News and Comment: Racism Still Rife In Australian Politics And Society

بسم الله الرحمن الرحيم


Recent racist comments by particular Australian politicians have raised debates in certain media regarding the level of racism still present within Australian society. Senator Jacqui Lambie from a far-right nationalist party grabbed the media spotlight when as part of her campaign to ban the face veil in Australia, she posted an inflammatory picture on facebook of an Afghan woman in a burqa about to fire a gun.

The photo caption read, “Terror attack level: severe – an attack is highly likely. For security reasons it’s now time to ban the burqa”. She also stated, “Anyone who supports Shariah law in Australia should not have the right to vote, should not be given government handouts, and should probably pack up their bags and get out of here.” Her parliamentary colleague and member of Prime Minister Tony Abbot’s ruling Liberal party, Senator Cory Bernardi also expressed racist, provocative comments regarding the face veil by linking the recent terror-raids in Sydney with his campaign to ban the burqa. He tweeted, “Note burqa wearers in some of the houses raided this morning? This shroud of oppression and flag of fundamentalism is not right in Australia.” Although Abbot stated that he disagreed with Bernardi’s views, he came short of criticising or rebuking him for them. Indeed, Attorney-General George Brandis responded to Bernardi’s comments by saying, “Senator Bernardi is a Member of Parliament, he has views and like all members of Parliament he’s entitled to express his views…”.

Such racist comments, alongside Australia’s continuing poor treatment of the Aboriginal people as well as its appalling controversial policy of locking up asylum seekers, including children, has led to some writers and academics making comparisons of the country’s current state to its dark past. Melbourne-based journalist Jarni Blakkarly in an article published by Al Jazeera suggested that these recent comments towards Muslims by Australian politicians as well as other actions by the state highlight a ‘lasting legacy of “White Australia” policy’. This was the term used to describe the ‘Immigration Restriction Act’ which was a piece of legislation passed in 1901 in Australia that placed broad blocks to ethnic migration into the country. It ended officially only in 1973. Indeed, the indigenous Australians – the Aborigines – were only considered citizens in 1967. Blakkarly’s piece, included a comment from Gwenda Tavan, a researcher of Australia’s immigration history who stated that racism is still part of Australian society. She said, “…we’re meant to be this multicultural society while on the other it’s very clear Australia maintains a very Anglo core”.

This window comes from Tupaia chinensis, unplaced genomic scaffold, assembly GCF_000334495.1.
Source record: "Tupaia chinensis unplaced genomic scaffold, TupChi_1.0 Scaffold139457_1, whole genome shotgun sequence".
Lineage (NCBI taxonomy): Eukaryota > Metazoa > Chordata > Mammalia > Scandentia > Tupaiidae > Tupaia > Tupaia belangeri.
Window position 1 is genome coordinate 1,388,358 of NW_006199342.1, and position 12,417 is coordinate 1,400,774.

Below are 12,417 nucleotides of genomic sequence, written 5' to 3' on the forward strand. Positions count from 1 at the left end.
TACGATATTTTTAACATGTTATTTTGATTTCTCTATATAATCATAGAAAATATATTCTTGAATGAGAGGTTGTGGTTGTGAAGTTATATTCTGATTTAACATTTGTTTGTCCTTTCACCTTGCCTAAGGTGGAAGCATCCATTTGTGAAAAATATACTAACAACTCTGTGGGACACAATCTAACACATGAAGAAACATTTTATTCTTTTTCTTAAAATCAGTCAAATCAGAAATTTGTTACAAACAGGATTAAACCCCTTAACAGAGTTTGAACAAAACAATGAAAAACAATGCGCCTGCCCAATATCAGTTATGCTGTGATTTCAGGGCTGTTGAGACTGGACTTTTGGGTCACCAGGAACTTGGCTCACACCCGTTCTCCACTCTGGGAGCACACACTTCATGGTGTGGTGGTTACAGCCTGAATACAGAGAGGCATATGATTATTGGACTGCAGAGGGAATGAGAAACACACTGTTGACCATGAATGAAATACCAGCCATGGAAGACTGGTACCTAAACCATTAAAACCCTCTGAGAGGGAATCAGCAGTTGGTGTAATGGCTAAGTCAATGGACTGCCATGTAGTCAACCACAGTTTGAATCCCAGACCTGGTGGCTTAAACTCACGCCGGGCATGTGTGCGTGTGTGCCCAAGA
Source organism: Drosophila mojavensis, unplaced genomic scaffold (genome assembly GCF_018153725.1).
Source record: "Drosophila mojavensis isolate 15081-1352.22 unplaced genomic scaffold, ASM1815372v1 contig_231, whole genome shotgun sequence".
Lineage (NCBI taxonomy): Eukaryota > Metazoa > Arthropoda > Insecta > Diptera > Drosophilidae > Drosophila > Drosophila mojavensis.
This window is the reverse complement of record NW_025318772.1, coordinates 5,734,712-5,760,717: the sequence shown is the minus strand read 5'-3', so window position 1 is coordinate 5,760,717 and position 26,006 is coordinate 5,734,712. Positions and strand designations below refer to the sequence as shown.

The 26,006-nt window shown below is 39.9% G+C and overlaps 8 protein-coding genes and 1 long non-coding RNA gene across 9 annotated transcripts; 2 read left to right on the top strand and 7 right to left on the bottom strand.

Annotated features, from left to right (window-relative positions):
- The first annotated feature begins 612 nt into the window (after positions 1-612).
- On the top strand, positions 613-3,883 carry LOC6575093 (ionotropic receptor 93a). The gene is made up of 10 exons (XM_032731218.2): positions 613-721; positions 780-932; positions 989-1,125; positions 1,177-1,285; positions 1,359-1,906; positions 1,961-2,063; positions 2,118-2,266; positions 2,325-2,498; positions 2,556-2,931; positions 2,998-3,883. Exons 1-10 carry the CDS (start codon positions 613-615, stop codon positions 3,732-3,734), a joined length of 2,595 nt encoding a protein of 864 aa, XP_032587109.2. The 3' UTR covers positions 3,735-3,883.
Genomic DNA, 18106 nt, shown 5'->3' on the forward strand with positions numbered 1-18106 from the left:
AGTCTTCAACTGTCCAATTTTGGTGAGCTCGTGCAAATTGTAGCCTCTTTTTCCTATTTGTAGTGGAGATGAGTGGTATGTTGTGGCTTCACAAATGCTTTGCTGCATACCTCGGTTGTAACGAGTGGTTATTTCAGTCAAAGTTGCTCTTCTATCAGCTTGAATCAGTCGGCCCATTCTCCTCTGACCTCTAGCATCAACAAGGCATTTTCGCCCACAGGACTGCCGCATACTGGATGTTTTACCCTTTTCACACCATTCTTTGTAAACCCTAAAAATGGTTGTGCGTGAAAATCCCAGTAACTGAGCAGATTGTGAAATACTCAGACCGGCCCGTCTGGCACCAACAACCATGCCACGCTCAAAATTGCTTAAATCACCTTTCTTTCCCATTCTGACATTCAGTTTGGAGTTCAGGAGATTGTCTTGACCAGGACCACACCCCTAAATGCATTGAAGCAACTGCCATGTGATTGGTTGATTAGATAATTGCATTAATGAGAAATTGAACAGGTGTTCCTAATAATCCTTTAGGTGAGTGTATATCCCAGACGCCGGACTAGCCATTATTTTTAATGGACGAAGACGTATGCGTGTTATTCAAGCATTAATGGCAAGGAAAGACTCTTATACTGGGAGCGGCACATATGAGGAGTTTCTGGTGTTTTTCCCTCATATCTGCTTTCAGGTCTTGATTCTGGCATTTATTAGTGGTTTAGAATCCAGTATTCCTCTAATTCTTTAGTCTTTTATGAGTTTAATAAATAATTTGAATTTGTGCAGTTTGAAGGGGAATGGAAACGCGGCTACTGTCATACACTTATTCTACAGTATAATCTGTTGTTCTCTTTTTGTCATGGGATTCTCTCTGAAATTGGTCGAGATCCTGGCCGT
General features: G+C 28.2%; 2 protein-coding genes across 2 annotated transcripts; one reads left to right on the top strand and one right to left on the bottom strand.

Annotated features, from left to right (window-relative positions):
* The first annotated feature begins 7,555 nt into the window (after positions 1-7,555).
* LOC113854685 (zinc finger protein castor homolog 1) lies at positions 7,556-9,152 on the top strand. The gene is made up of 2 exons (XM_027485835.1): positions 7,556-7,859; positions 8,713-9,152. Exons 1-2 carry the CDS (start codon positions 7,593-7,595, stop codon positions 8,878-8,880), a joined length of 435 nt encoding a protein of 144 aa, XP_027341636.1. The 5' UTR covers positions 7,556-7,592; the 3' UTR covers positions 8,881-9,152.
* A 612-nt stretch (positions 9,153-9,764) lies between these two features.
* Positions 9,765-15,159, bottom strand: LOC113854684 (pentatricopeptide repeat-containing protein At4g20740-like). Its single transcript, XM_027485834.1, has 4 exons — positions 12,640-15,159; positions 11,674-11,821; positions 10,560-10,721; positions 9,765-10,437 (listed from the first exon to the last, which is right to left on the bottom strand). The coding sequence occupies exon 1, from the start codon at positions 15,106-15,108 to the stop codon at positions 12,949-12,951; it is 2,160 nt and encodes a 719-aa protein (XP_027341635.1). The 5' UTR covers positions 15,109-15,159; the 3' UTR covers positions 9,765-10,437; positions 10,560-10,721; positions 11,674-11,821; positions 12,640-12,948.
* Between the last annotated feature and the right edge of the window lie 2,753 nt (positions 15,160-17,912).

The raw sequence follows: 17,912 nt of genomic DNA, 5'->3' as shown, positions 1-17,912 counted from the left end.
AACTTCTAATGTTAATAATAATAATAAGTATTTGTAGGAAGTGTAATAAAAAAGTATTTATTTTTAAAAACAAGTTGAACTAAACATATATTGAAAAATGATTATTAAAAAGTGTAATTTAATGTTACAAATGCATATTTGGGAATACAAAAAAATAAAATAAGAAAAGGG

It is not just Australia that is struggling with racism or that allows those in the media and political establishment to express racist views under the deceptive label of political discourse. Other Western secular states also allow politicians with unsavoury racist beliefs against Muslims and Islam to convey them openly, and give license to far-right fascist parties to exist – such as the British National Party and English Defence Force in the UK, the National Front in France, and the Golden Dawn Party in Greece. Marie Le Pen for example, leader of France’s National Front party was able to compare Islamic prayers to Nazi occupation, without any political or judicial consequences. In fact the support of such far-right organisations and xenophobic views are on the rise across European and other Western secular states. This is the result of the relentless demonization of Islam and Muslims by media and politicians in such countries, as well as the rolling out of countless, discriminatory anti-terror policies and laws by governments that unfairly target and vilify their Muslim communities, creating fear and suspicion towards their beliefs amongst the public. A 2011 survey conducted by a group of Australian universities found that half of the population in Australia have anti-Muslim views.